The appropriate dose of damiana depends on several factors such as the user's age, health, and several other conditions. At this time there is not enough scientific information to determine an appropriate range of doses for damiana. Keep in mind that natural products are not always necessarily safe and dosages can be important. Be sure to follow relevant directions on product labels and consult your pharmacist or physician or other healthcare professional before using.

Natural Medicines Comprehensive Database rates effectiveness based on scientific evidence according to the following scale: Effective, Likely Effective, Possibly Effective, Possibly Ineffective, Likely Ineffective, and Insufficient Evidence to Rate (detailed description of each of the ratings).

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Reviewed on 9/17/2019
References

Alarcon-Aguilar, F. J., Roman-Ramos, R., Flores-Saenz, J. L., and Aguirre-Garcia, F. Investigation on the hypoglycaemic effects of extracts of four Mexican medicinal plants in normal and alloxan-diabetic mice. Phytother Res 2002;16(4):383-386. View abstract.

Alarcon-Aguilara, F. J., Roman-Ramos, R., Perez-Gutierrez, S., Aguilar-Contreras, A., Contreras-Weber, C. C., and Flores-Saenz, J. L. Study of the anti-hyperglycemic effect of plants used as antidiabetics. J Ethnopharmacol. 1998;61(2):101-110. View abstract.

Godoi, A. F., Vilegas, W., Godoi, R. H., Van Vaeck, L., and Van Grieken, R. Application of low-pressure gas chromatography-ion-trap mass spectrometry to the analysis of the essential oil of Turnera diffusa (Ward.) Urb. J Chromatogr.A 2-20-2004;1027(1-2):127-130. View abstract.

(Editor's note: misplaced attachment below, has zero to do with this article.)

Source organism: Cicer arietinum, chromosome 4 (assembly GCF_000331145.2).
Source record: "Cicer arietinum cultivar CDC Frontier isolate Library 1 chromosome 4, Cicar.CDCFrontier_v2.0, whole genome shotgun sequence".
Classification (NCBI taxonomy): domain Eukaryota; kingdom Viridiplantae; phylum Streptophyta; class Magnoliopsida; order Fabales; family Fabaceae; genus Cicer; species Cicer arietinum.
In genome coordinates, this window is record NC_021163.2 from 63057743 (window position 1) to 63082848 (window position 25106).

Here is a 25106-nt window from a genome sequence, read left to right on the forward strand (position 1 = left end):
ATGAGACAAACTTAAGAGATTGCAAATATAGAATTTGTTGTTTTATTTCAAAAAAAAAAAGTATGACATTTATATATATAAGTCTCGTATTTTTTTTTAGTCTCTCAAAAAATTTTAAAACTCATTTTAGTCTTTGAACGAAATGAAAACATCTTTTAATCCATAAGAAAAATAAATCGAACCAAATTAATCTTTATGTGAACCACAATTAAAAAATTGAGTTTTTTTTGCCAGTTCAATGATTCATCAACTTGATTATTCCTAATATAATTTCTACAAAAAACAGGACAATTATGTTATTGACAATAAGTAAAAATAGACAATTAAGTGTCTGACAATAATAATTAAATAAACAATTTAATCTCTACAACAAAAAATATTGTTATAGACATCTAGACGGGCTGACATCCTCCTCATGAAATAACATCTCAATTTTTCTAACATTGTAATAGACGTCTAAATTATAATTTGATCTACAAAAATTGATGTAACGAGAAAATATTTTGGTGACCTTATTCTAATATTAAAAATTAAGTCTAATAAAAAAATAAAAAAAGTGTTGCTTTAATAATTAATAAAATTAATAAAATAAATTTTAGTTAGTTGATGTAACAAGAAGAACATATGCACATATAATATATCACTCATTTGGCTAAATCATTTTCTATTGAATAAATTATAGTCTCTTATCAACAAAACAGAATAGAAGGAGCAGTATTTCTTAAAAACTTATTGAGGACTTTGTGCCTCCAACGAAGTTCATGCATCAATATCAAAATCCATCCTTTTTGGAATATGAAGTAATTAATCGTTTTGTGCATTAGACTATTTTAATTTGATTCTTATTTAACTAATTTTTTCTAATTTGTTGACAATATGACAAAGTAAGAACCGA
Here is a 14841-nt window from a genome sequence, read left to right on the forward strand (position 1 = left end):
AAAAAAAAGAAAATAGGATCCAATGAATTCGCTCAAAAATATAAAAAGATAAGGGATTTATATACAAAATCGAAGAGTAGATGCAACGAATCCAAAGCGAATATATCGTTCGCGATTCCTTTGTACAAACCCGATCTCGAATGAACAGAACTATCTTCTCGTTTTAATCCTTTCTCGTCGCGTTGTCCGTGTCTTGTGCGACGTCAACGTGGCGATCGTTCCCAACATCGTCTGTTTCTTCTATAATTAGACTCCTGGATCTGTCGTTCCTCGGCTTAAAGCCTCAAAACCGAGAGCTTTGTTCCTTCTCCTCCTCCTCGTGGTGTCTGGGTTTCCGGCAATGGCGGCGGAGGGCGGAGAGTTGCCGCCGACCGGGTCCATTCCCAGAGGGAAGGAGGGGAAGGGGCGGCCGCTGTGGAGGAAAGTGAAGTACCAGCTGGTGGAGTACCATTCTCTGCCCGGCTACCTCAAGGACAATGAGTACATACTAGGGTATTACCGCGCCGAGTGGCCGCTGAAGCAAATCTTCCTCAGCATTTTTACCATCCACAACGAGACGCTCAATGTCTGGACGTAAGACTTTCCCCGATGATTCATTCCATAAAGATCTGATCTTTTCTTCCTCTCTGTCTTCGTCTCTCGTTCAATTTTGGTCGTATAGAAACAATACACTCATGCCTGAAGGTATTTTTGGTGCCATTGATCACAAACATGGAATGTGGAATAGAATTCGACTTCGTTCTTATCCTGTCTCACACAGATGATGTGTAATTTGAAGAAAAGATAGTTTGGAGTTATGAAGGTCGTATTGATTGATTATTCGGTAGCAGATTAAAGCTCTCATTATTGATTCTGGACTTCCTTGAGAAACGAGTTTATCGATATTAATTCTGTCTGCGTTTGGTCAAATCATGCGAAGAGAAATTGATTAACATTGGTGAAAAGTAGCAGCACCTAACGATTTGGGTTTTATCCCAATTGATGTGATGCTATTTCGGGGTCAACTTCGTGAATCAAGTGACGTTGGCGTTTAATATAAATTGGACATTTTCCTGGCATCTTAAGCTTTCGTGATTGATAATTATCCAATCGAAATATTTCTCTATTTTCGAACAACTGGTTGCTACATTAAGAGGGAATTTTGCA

Ito, T. Y., Trant, A. S., and Polan, M. L. A double-blind placebo-controlled study of ArginMax, a nutritional supplement for enhancement of female sexual function. J Sex Marital Ther 2001;27(5):541-549. View abstract.

Nascimento, M. A., Silva, A. K., Franca, L. C., Quignard, E. L., Lopez, J. A., and Almeida, M. G. Turnera ulmifolia L. (Turneraceae): preliminary study of its antioxidant activity. Bioresour.Technol. 2006;97(12):1387-1391. View abstract.

Piacente, S., Camargo, E. E., Zampelli, A., Gracioso, J. S., Souza Brito, A. R., Pizza, C., and Vilegas, W. Flavonoids and arbutin from Turnera diffusa. Z Naturforsch.[C.] 2002;57(11-12):983-985. View abstract.

Polan, M. L., Hochberg, R. B., Trant, A. S., and Wuh, H. C. Estrogen bioassay of ginseng extract and ArginMax, a nutritional supplement for the enhancement of female sexual function. J Womens Health (Larchmt.) 2004;13(4):427-430. View abstract.

Alarcon-Aquilar FJ, Roman-Ramos R, Perez-Gutierrez S, et al. Study of the anti-hyperglycemic effect of plants used as antidiabetics. J Ethnopharmacol 1998;61:101-10. View abstract.

Alcaraz-Melendez L, Delgado-Rodriguez J, Real-Cosio S. Analysis of essential oils from wild and micropropagated plants of damiana (Turnera diffusa). Fitoterapia 2004;75:696-701. View abstract.

Andersen T, Fogh J. Weight loss and delayed gastric emptying following a South American herbal preparation in overweight patients. J Hum Nutr Diet 2001;14:243-50. View abstract.

Arletti R, Benelli A, Cavazzuti E, et al. Stimulating property of Turnera diffusa and Pfaffia paniculata extracts on the sexual-behavior of male rats. Psychopharmacology (Berl) 1999;143:15-9. View abstract.

Electronic Code of Federal Regulations. Title 21. Part 182 -- Substances Generally Recognized As Safe. Available at: https://www.accessdata.fda.gov/scripts/cdrh/cfdocs/cfcfr/CFRSearch.cfm?CFRPart=182

Zava DT, Dollbaum CM, Blen M. Estrogen and progestin bioactivity of foods, herbs, and spices. Proc Soc Exp Biol Med 1998;217:369-78. View abstract.

Zhao J, Pawar RS, Ali Z, Khan IA. Phytochemical investigation of Turnera diffusa. J Nat Prod 2007;70:289-92. View abstract.